Unpasteurized fruit/vegetable juices and ciders: A potential health risk
What is the difference between pasteurized and unpasteurized juice?
Pasteurized juices have been heat treated to destroy pathogens (germs) and microbes that can make us sick. This also allows the juice to keep longer as it destroys many of the microbes that can cause spoilage.
Raw freshly pressed or squeezed juices are not heat treated and are described here as unpasteurized. These products have a short shelf life of a few days. They must be kept refrigerated and consumed by the best before date.
What is the risk?
In Canada and the US, there were 29 recorded juice and cider outbreaks. These outbreaks caused foodborne illness in 1,700 people and 2 deaths over a 20 year period (1990-2010). Most of these outbreaks involved unpasteurized juices and ciders such as apple cider, orange juice and lemonades. Other fresh fruit juices such as pineapple, carrot, coconut, cane sugar, banana, acai and mixed fruit juices have also made people ill.
The most common pathogens in unpasteurized juice are E.coli O157 and O111, Salmonella, Cryptosporidium and norovirus. A few others include Vibrio cholerae, Clostridium botulinum, yeast and hepatitis A.
How serious is this problem?
This problem is very serious since these pathogens can cause more than just short-term diarrhea:
- E. coli O157:H7 can cause permanent kidney damage or, in some cases, death
- Hepatitis can cause liver damage
- Botulism impairs nerve signals and, in severe cases, causes death
- Cryptosporidium causes long term diarrhea
Who is at greatest risk?
People at higher risk of getting sick are:
- Young children (5 years of age and under)
- Older adults
- Pregnant women
- People with weakened immune systems (such as those with HIV or those being treated for cancer)
These vulnerable groups should not drink unpasteurized juice.
Schools, child and adult day cares, hospitals and other facilities serving vulnerable groups should not sell or serve unpasteurized juice. Children on field trips to farms or farm markets should not be offered unpasteurized juice.
Where do pathogens like E. coli O157:H7 come from?
These pathogens are commonly found in cattle feces. Most E. coli O157:H7 outbreaks are linked to food or water that has been contaminated with cattle and animal feces. Fruit and vegetables can become contaminated during growing, harvesting, storage or processing.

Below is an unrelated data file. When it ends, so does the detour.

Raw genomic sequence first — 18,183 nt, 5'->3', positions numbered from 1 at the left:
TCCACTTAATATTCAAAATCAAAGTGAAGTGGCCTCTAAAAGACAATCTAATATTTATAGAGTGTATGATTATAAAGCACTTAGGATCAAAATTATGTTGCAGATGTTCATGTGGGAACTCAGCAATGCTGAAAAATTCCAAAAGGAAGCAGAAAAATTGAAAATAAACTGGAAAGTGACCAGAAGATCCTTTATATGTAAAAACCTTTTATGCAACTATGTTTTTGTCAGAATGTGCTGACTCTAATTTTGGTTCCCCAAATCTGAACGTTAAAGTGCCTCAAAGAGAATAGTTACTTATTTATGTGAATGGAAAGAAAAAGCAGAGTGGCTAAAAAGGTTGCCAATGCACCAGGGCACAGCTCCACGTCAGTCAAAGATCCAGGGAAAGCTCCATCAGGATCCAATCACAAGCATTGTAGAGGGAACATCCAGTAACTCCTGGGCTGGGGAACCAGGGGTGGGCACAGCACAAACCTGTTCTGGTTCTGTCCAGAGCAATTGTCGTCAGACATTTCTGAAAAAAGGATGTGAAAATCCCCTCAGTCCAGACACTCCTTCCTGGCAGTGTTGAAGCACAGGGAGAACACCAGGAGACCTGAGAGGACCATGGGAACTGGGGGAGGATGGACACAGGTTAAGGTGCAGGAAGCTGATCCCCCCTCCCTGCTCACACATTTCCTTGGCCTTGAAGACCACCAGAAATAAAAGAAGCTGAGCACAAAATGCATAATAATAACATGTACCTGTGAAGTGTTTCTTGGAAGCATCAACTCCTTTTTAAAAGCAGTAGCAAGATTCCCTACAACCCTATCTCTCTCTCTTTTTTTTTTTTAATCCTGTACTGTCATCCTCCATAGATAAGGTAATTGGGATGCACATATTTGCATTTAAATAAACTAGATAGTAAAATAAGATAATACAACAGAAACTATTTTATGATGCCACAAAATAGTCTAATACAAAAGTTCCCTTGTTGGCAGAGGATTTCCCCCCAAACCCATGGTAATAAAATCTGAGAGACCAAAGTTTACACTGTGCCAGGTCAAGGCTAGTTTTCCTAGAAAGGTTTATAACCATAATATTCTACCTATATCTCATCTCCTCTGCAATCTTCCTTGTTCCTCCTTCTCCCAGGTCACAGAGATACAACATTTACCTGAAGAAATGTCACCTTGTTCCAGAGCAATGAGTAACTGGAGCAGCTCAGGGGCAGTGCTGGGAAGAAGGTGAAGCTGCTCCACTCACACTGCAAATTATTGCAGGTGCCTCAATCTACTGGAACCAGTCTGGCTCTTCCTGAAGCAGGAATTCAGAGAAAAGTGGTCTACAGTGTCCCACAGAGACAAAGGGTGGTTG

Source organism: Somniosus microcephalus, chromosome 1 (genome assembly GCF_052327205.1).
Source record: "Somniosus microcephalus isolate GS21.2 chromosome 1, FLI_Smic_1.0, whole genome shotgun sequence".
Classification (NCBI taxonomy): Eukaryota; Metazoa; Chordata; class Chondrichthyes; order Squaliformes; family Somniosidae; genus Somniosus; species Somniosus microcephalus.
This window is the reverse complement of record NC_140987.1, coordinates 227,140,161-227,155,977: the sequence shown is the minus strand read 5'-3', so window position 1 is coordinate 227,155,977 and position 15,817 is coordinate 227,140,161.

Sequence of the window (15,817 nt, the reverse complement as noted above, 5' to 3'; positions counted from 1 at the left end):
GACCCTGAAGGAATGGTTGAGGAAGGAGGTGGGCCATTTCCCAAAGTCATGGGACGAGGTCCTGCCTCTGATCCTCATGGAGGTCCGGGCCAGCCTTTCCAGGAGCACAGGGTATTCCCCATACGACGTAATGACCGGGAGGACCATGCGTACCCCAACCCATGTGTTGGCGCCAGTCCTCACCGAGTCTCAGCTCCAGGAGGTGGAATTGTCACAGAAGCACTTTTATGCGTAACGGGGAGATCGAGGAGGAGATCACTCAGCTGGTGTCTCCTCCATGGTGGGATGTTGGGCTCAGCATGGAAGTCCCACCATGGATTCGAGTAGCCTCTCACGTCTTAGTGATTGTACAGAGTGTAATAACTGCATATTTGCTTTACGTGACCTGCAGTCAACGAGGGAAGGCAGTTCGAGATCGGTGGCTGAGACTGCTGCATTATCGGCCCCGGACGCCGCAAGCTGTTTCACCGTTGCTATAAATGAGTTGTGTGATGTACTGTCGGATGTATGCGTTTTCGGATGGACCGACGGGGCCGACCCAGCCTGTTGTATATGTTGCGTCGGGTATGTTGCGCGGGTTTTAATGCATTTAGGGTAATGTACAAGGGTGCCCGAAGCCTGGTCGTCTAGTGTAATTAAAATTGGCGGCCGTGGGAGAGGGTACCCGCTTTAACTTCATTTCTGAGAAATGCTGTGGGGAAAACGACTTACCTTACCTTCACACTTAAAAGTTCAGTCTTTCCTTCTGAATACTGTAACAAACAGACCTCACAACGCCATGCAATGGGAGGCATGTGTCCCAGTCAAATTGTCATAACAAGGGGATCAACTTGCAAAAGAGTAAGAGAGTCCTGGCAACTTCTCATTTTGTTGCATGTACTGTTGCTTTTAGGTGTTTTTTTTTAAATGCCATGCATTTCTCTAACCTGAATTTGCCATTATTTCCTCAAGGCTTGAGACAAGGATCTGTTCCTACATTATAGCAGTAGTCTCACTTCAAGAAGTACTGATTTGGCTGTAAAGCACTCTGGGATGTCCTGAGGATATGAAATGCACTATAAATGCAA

How do I know if a juice is pasteurized?
Most juices sold in stores are pasteurized and will have the word “pasteurized” on the product label. Freshly pressed or squeezed juices sold at juice bars or at roadside stands and farmers’ markets are likely unpasteurized. The labelling of unpasteurized juice is voluntary. Check if the word “unpasteurized” is on the product label. If in doubt, ask the seller before deciding to buy and drink the juice.
Does pasteurization reduce the nutrients in juice?
Most commercially pasteurized juices are heated to about 85°C (185°F) for about 16 seconds to destroy the pathogens that may be present. These products are just as nutritious as if they were not heated. They taste good and last much longer than untreated juice.
Will refrigeration make the juice safe?
No. Refrigeration does not destroy pathogens, it only slows their growth. Unpasteurized juices have a short shelf life of only a few days. Refrigerate unpasteurized juices and consume them promptly.
How do I reduce the risk of illness?
- The best way to kill pathogens like E. coli O157:H7 and other bacteria is through pasteurization
- Boil or pasteurize raw juice and cider before consuming. To pasteurize juice at home, heat to 70°C for at least 1 minute
- Avoid serving unpasteurized juice and cider products to those most at risk (young children 5 years of age or under, pregnant women, the elderly and people with weakened immune systems)
- Ensure freshness and quality by refrigerating juice and cider products. Do not use them after the best before date
If you think drinking unpasteurized juice or cider may have made you ill, see a health care provider immediately and notify your local health authority. You can also call 8-1-1 to speak to a registered nurse or registered dietitian.
For more information
For more information about food safety, see the following: